Fighting Carbohydrate Cravings

Cause of Carbohydrate Cravings

Some argue that complex, or refined carbohydrates that are rapidly absorbed into the blood stream induce the release of excess insulin. This excess release of insulin causes a rapid drop in blood glucose levels which is believed to stimulate hunger and cause a rapid decrease ("crash") of energy. You are then likely to crave even more carbohydrates.

Controlling the Release of Insulin

Choose carbohydrates that raise blood sugar slowly, thus preventing excess insulin production. Two theories exist, the Simple & Complex Carbohydrate Theory and the Glycemic Index and Glycemic Load Theory that address the affect of specific foods on blood sugar level.

Refer to the articles, "Carbohydrate Classifications" and "The Glycemic Index and Glycemic Load Theory" for more information.

Increase the Intake of Dietary Fiber

Dietary fiber slows the entry of glucose into the blood stream, reducing spikes in blood sugar levels. This reduction in blood sugar level lowers the amount of insulin production, therefore lowering the amount of glucose that will be stored as fat, reducing cravings, and increasing the feeling of fullness. Refer to the article titled "Dietary Fiber and a Low-Carb Lifestyle" for more information.

Increase the Intake of Protein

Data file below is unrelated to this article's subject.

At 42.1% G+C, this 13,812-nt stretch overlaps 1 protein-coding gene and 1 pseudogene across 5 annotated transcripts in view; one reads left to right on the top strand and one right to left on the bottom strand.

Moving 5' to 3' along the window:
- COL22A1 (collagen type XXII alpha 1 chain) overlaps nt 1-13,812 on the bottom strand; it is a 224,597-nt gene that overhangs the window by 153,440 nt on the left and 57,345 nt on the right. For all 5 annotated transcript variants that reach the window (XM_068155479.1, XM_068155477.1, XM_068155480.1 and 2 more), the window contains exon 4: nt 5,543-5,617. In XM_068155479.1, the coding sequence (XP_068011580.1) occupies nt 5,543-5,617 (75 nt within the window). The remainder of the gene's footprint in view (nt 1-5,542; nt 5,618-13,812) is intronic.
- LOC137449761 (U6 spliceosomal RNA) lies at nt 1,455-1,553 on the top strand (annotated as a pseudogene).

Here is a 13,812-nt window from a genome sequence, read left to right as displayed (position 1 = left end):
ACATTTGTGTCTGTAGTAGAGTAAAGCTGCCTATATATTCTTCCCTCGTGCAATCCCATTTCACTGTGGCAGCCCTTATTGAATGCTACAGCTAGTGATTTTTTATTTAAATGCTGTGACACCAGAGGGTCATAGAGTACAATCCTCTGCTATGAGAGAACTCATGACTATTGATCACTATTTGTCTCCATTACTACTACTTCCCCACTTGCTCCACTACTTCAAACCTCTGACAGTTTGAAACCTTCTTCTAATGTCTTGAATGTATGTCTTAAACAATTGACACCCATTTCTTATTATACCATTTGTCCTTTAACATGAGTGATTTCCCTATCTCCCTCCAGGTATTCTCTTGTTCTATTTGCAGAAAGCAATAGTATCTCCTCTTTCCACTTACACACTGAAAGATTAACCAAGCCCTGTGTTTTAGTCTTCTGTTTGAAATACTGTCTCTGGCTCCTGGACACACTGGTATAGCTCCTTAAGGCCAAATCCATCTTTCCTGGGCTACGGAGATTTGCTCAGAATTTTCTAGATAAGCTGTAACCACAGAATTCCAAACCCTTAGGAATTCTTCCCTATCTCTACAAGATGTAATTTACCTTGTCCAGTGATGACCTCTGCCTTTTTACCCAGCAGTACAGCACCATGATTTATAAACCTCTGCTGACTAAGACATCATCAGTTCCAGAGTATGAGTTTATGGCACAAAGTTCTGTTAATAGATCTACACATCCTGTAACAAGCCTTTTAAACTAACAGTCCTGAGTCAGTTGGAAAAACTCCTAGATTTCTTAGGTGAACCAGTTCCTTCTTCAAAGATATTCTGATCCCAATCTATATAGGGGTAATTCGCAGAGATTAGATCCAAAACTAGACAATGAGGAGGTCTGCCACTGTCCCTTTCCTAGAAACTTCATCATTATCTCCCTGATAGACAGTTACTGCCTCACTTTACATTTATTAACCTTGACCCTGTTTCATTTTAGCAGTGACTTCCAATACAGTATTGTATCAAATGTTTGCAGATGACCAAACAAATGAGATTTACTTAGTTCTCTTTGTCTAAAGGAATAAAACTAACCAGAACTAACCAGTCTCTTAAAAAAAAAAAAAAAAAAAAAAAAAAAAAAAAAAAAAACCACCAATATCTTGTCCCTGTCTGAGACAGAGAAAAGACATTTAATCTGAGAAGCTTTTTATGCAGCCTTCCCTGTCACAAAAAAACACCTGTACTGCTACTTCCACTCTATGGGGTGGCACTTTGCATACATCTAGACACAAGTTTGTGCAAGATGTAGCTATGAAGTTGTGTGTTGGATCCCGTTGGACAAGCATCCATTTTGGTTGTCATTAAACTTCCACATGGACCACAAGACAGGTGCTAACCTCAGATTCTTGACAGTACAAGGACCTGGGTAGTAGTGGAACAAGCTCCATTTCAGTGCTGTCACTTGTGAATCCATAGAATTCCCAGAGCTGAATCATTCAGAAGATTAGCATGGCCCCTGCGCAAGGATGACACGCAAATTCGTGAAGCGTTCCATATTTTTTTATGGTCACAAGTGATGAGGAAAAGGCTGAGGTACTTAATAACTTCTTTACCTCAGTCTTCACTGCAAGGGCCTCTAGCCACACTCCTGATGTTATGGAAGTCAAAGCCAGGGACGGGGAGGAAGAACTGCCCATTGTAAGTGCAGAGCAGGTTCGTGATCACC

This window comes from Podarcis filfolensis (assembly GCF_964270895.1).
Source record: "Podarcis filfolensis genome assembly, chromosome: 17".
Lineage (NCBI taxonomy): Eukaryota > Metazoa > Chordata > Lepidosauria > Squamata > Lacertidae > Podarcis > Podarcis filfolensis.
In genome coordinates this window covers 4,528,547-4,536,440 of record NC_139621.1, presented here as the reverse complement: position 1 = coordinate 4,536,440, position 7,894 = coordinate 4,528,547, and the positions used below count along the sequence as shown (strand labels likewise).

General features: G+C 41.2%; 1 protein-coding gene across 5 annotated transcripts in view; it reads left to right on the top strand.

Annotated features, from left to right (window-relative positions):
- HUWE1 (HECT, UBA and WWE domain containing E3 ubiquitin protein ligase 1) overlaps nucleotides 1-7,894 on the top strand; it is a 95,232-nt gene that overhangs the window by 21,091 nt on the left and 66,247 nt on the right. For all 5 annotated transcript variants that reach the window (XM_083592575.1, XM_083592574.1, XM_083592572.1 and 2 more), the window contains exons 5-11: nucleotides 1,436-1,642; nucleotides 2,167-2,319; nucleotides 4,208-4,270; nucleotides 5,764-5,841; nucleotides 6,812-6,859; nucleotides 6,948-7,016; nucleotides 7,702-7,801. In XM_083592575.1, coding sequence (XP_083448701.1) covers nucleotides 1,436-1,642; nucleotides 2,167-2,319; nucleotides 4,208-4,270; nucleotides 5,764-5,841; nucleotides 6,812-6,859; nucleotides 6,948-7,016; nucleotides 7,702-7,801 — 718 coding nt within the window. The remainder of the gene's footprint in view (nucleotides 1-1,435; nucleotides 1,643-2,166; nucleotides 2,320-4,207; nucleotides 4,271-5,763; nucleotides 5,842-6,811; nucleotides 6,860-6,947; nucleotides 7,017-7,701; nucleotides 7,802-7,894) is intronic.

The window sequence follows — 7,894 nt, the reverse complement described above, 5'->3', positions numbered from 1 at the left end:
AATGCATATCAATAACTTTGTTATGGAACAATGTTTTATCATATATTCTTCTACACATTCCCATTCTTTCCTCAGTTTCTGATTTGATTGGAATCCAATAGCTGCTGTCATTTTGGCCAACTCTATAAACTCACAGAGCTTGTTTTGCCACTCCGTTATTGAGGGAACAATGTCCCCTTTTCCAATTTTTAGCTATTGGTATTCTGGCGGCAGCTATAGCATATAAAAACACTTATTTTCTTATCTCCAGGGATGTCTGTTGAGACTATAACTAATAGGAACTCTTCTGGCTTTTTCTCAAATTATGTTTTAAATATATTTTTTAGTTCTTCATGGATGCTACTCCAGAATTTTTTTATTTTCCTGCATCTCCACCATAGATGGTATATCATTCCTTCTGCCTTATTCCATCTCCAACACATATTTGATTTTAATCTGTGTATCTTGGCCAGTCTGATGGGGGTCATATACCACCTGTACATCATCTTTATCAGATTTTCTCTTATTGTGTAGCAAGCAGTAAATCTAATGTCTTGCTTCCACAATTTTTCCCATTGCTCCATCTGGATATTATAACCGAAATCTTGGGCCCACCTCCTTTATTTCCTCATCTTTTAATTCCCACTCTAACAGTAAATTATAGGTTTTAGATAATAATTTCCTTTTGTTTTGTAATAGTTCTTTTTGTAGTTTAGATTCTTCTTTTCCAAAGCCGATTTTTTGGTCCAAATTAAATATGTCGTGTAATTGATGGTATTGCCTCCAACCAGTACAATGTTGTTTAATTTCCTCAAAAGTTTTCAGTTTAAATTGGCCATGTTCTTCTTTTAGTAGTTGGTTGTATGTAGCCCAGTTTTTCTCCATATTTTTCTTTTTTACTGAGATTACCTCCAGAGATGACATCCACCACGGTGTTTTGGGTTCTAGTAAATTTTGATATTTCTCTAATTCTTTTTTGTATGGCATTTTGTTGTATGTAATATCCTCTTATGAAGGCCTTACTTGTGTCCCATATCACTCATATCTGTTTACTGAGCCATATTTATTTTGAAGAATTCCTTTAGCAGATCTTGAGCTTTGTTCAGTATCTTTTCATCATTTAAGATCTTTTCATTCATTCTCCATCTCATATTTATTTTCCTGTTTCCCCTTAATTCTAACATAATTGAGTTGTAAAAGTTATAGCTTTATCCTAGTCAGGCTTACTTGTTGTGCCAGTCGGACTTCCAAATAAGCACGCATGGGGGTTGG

Eating food high in protein is thought to promote feelings of fullness and satisfaction which is key to weight control.

Between Meal Snacks

If cravings seem to strike at the same time every day, interrupt that craving by eating a high protein snack, cheese, fruit, or vegetable 30 minutes before the craving arrives.

Limit Alcohol, Caffeinated Drinks, and Fruit Juices

Consumption of alcohol, caffeinated drinks, and fruit juices cause a spike in blood sugar (a burst of energy) which is followed by a "crash" in energy. This will leave you starved for energy and high carbohydrate foods.

Remove Temptation

Clean out the pantry. Staying away from foods high in carbohydrates will be easier if they are not easily accessible.

Just Say No

Use self control.

Divert Your Attention

Depending on the cause of your craving, you may be able to divert your attention to something else. Try eating a "free" snack and going for a walk.

Giving In

If you've tried everything and nothing works. Studies indicate that being deprived may lead to bingeing. Control the amount you eat, rather than buying a large amount of the food you crave buy an individual serving. Relax, eat it slowly, then get back on track. Giving in only becomes a problem when it happens too frequently.


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